Administrative Law Keyed to Lawson
Abbott Laboratories v. Gardner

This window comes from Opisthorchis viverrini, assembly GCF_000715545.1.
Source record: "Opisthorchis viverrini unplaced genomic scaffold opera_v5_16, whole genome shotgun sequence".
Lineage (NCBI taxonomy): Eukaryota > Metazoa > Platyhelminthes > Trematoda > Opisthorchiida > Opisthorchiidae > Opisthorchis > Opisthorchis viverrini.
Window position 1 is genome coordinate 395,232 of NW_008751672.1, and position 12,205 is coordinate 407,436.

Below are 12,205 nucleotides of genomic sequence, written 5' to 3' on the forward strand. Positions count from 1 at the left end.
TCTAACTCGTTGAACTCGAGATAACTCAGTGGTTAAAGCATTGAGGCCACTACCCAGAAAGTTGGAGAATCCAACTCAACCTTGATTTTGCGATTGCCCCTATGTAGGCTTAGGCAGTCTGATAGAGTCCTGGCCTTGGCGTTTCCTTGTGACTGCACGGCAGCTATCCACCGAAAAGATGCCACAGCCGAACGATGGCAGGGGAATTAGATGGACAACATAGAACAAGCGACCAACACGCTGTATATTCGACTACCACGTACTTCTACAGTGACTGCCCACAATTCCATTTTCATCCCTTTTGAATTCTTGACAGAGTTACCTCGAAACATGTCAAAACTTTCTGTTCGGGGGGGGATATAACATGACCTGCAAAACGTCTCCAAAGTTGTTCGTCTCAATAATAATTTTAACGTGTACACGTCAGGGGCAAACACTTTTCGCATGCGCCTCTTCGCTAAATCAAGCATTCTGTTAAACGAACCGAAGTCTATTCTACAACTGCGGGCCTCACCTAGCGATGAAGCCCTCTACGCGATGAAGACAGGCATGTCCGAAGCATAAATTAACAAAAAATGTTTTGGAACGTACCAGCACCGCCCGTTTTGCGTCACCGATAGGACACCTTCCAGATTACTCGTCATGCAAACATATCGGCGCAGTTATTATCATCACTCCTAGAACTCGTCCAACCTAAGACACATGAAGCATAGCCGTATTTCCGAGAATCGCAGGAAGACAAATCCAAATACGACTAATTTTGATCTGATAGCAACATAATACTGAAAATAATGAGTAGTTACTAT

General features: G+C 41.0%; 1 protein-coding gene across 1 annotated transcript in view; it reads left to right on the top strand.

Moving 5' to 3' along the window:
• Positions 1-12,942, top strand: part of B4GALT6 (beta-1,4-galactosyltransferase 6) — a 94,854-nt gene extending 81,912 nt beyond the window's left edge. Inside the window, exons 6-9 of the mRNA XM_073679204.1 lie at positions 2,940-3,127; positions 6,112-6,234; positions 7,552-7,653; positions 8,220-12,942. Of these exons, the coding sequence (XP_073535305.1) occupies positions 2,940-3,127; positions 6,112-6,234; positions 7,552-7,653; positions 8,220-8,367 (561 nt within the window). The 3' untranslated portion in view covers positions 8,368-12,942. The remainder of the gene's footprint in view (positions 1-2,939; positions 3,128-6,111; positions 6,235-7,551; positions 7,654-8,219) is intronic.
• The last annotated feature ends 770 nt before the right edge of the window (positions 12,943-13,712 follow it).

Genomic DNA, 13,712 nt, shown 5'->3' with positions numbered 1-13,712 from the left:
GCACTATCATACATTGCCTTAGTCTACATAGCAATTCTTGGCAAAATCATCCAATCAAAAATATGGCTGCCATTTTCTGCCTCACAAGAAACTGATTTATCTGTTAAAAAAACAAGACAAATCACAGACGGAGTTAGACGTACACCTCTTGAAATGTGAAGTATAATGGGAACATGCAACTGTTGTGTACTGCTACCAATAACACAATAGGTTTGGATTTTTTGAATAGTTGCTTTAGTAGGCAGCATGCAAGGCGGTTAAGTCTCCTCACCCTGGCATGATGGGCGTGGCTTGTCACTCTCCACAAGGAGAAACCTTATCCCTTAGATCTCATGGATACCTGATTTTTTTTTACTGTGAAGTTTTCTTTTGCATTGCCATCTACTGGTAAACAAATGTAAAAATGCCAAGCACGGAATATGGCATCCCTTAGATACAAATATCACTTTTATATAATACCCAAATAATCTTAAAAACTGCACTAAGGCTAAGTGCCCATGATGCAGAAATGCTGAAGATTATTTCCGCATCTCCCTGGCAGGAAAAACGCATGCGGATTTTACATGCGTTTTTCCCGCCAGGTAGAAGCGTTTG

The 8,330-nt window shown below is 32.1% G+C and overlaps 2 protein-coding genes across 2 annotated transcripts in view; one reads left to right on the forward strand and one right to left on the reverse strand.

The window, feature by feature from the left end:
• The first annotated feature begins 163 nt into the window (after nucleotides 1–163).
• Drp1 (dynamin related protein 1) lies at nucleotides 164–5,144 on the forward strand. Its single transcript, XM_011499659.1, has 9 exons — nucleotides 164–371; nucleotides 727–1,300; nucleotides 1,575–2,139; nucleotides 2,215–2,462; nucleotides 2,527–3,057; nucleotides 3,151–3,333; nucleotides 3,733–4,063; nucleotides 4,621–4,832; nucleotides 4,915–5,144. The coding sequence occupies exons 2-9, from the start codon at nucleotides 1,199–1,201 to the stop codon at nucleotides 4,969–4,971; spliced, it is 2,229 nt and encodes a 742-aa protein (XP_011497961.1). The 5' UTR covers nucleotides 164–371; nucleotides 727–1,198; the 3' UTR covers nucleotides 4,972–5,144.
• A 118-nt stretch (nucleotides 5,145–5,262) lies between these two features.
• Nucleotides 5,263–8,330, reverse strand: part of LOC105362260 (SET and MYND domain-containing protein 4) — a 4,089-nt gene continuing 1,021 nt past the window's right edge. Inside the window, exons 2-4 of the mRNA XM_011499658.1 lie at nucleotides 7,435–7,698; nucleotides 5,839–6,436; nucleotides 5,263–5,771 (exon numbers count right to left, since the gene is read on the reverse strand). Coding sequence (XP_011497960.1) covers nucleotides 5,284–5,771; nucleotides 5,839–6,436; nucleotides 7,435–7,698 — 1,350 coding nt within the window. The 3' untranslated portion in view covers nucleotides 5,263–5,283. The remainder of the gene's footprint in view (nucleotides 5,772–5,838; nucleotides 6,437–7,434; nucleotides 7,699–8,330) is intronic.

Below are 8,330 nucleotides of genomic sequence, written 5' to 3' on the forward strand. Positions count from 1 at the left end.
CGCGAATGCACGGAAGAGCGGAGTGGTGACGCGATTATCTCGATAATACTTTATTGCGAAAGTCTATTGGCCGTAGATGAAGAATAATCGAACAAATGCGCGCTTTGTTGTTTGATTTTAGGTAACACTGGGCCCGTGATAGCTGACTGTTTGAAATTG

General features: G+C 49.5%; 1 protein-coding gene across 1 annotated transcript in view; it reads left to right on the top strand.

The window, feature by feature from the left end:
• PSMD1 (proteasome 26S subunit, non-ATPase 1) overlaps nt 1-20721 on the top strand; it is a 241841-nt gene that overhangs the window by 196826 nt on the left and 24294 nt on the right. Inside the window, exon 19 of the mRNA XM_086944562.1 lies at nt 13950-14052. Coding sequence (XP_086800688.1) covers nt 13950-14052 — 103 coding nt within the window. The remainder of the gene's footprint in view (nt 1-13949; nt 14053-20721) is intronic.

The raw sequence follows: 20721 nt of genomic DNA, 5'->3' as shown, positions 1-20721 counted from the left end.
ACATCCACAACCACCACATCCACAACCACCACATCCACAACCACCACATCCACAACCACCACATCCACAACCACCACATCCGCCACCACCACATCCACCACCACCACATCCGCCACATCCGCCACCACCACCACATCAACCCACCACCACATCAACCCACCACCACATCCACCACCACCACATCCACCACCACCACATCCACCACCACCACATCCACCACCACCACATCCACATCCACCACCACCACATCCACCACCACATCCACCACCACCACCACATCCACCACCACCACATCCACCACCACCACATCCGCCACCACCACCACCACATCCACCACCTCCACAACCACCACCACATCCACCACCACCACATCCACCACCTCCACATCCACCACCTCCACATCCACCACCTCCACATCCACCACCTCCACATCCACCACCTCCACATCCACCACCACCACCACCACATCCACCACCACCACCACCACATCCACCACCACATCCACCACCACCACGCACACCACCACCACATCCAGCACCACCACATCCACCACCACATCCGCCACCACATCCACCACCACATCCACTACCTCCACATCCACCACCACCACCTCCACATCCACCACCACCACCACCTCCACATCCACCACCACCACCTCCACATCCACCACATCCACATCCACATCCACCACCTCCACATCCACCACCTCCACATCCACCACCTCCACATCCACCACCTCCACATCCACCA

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Congress amended the Federal Food, Drug and Cosmetic Act in 1962 to require manufacturers of prescription drugs to print the “established name” (generic name) of the drug prominently and in type at least half as large as the type used for the “proprietary name” (brand name) on labels and other printed material. The purpose was to inform doctors and patients of drugs’ established names so that they could be purchased at lower prices. The Commissioner of Food and Drugs published proposed regulations (in addition to the Act) which required all drug labels and drug advertisements to put the established name next to the proprietary name every time the proprietary name appeared. A group of 37 drug manufacturers (the Petitioners) challenged the regulations on the grounds that the Commissioner exceeded his authority under the Act in issuing the regulations. The District Court granted injunctive and declaratory relief against the Commissioner. The Court of Appeals for the Third Circuit reversed, holding (1) that pre- enforcement review of the regulations was not permitted by the Act, and (2) that no relief was available under the Administrative Procedure Act because no actual case or controversy existed. The Supreme Court of the United States granted certiorari.
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